Reforms could mean fewer prisoners, shorter sentences – and more money for potholes

Who goes to prison, and how long they stay behind bars, may change soon if Gov. Rick Snyder has his way.

The governor will unveil a package of criminal justice reforms Monday which, if enacted, could cut prison populations and slash the state’s prison costs, the highest in the nation.

Details of the reforms Snyder will propose aren’t yet public. But as lawmakers desperately look for ways to fund road repairs, criminal justice reforms could represent a ready source of savings, according to a study of Michigan’s system by the Council of State Governments.

Michigan spends about $2 billion a year on its prison system, devoting a bigger share of its general fund budget to corrections than any other state. In 2013, more than one in five taxpayer dollars went to Michigan prisons.

John Bebow, CEO of The Center for Michigan, the parent organization of Bridge Magazine, testified before the Senate Appropriations Subcommittee on Corrections in 2012 about the need to cut prison spending.

“The goal is to reach the best balance between crime, punishment and the public’s bill for prisons,” Bebow told the committee.

Bridge has examined the high cost of Michigan’s prisons, as well as potential policy reforms.

Those include:

Conservatives are leading the charge for criminal justice reform. In Texas, a Republican legislature changed sentencing policies to drastically reduce prison population.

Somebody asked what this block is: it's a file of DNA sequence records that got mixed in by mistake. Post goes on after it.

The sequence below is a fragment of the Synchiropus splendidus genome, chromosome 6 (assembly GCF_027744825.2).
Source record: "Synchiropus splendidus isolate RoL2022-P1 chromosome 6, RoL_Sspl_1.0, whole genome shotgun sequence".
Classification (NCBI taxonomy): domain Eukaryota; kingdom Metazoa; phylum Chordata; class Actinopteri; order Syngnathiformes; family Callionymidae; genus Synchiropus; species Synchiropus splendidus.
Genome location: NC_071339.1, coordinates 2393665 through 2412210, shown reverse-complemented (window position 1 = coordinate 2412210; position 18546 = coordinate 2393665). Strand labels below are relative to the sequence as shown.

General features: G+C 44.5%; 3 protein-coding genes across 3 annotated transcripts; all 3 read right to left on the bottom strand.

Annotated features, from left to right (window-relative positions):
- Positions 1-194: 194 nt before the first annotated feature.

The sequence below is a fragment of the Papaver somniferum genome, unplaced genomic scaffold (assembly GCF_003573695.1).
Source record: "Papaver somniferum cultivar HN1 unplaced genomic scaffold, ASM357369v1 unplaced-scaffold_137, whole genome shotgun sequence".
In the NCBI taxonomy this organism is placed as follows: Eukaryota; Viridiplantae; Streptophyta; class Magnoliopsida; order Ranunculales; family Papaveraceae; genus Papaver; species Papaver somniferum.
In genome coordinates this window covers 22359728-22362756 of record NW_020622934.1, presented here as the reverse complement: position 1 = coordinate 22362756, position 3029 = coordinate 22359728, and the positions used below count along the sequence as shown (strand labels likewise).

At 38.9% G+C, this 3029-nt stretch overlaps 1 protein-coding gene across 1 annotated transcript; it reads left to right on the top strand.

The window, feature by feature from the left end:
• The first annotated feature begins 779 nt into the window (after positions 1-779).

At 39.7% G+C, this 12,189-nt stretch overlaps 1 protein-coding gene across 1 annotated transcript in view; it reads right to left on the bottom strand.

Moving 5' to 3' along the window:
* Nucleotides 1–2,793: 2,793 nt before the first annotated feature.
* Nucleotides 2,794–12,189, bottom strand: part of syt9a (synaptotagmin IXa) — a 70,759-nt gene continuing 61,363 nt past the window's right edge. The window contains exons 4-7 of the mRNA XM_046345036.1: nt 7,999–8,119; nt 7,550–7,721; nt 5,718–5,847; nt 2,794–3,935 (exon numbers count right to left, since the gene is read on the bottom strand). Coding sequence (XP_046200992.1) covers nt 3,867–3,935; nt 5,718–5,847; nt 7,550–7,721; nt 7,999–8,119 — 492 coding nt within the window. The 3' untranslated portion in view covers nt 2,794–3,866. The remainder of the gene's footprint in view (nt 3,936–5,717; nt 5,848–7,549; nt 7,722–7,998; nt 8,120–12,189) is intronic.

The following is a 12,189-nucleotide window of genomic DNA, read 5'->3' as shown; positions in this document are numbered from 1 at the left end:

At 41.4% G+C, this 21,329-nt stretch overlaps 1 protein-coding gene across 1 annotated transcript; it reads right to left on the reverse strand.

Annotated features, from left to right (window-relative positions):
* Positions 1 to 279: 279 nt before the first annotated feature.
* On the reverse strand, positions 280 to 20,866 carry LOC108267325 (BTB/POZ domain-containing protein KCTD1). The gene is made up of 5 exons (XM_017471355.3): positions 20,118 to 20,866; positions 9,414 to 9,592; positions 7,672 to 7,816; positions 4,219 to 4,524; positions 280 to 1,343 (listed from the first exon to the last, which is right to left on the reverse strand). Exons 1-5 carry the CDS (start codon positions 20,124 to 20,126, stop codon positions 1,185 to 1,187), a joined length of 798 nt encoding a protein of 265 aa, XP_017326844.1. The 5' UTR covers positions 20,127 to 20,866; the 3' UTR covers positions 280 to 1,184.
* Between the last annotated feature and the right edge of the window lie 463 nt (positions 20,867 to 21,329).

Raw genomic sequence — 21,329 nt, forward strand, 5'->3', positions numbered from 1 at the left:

“You want to talk about real conservative governance? Shut prisons down. Save that money," said Texas Gov. Rick Perry. “Stop the recidivism rates – lower them.”

The reforms may find a receptive audience in the Legislature, which is looking for savings that can be used for road repairs.

The biggest opposition may come from Attorney General Bill Schuette, who is expected to run for governor in 2018 and who railed against a series of sentencing reform bills introduced last fall. Schuette’s influence “gutted” those bills, lamented the bills’ author, Rep. Joe Haveman, R-Holland. Schuette cited public safety concerns in letters he sent to legislators asking them not to vote for the bills.

Haveman, widely viewed as the state’s leading advocate for criminal justice reform, was term-limited out of office in December. In a radio interview in April, Haveman said he was encouraged by the proposals he believed would be included in Snyder’s criminal justice reform address.

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Darryle Buchanan
Sun, 05/17/2015 - 9:37am
We have had this wrong for too many years. We spend on average $7,000 per year to educate a student, but $38,000 to warehouse a prisoner. Children will only be educated by the state for 13-14 years whereas a convict may be warehoused for varying terms, some much longer. Cutting back on educational costs has resulted in much higher social costs and it was avoidable. Guaranteed that the majority of the prison population is poorly educated, raised in poverty. As a state we can continue down this path of austerity and tough on crime but these are real life issues and the costs are staggering. We need to make the right investment in education or continue to pay these high costs. Education is the civil rights issue of our time. Time to get it right!